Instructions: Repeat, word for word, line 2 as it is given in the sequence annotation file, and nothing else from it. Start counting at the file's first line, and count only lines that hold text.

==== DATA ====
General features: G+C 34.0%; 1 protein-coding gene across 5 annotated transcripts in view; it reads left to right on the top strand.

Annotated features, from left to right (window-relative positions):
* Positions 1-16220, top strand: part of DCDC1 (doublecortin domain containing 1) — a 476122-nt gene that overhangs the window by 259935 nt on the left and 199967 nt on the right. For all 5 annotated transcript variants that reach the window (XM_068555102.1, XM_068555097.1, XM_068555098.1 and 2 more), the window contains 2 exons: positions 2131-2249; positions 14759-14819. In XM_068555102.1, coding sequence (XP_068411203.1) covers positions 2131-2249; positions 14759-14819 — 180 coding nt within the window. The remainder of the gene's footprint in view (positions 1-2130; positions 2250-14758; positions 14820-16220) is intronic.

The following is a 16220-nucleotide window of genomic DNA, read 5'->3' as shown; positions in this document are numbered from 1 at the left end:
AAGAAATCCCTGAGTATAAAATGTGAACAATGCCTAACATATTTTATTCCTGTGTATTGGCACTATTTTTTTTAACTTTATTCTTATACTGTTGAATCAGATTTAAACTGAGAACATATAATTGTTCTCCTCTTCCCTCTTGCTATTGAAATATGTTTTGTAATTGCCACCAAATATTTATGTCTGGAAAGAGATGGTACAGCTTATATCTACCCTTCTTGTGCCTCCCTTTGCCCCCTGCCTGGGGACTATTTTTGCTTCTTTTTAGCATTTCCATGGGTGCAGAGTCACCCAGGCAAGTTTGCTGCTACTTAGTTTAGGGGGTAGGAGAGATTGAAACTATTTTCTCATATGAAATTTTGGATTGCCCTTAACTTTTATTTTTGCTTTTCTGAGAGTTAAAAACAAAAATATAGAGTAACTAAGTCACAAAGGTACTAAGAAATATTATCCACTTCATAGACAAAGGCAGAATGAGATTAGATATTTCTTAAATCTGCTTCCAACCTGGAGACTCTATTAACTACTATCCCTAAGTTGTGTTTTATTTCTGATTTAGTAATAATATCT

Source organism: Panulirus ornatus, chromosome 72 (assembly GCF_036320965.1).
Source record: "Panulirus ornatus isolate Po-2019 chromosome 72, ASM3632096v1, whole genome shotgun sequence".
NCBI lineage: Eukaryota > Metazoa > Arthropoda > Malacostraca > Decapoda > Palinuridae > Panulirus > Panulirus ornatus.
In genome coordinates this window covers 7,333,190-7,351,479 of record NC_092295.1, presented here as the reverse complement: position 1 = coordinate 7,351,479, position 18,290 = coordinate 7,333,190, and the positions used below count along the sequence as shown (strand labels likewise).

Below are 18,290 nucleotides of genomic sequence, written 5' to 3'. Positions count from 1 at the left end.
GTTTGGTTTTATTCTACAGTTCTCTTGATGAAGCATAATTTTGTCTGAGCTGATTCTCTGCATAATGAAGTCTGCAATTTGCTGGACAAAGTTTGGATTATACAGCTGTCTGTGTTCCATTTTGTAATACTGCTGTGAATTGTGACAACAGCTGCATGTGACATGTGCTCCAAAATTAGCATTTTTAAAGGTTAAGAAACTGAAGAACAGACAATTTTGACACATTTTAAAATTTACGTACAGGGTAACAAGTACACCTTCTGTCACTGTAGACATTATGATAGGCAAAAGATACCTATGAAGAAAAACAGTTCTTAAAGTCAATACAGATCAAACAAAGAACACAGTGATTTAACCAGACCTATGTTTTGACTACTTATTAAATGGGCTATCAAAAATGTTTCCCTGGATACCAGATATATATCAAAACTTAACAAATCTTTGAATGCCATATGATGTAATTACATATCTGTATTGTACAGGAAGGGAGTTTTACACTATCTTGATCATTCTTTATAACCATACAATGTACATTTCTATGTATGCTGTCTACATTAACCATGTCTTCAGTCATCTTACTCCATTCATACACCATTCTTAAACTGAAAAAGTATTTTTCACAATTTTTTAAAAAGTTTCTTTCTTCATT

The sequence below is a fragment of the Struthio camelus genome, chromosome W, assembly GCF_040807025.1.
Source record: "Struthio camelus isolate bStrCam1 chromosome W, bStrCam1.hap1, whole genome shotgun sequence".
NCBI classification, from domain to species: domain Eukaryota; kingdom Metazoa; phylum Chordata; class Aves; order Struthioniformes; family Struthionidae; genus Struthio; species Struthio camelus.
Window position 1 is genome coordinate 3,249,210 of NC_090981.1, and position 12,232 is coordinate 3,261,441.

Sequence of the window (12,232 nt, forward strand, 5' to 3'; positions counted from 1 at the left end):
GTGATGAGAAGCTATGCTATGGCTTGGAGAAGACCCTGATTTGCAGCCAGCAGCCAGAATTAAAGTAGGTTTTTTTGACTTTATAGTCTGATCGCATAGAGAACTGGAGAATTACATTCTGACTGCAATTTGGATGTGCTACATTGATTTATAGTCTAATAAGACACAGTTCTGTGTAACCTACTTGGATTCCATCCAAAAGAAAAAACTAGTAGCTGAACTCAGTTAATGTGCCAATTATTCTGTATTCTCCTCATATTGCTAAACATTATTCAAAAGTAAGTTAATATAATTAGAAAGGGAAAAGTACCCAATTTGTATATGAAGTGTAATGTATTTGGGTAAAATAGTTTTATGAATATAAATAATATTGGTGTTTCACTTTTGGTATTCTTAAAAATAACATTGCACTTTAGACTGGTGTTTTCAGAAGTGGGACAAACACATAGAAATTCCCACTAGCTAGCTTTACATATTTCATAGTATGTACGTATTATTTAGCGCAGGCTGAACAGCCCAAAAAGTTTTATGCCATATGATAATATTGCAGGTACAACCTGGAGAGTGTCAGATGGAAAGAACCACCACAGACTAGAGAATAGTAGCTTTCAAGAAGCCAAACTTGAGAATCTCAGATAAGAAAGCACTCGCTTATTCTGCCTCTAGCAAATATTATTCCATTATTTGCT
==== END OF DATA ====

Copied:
Annotated features, from left to right (window-relative positions):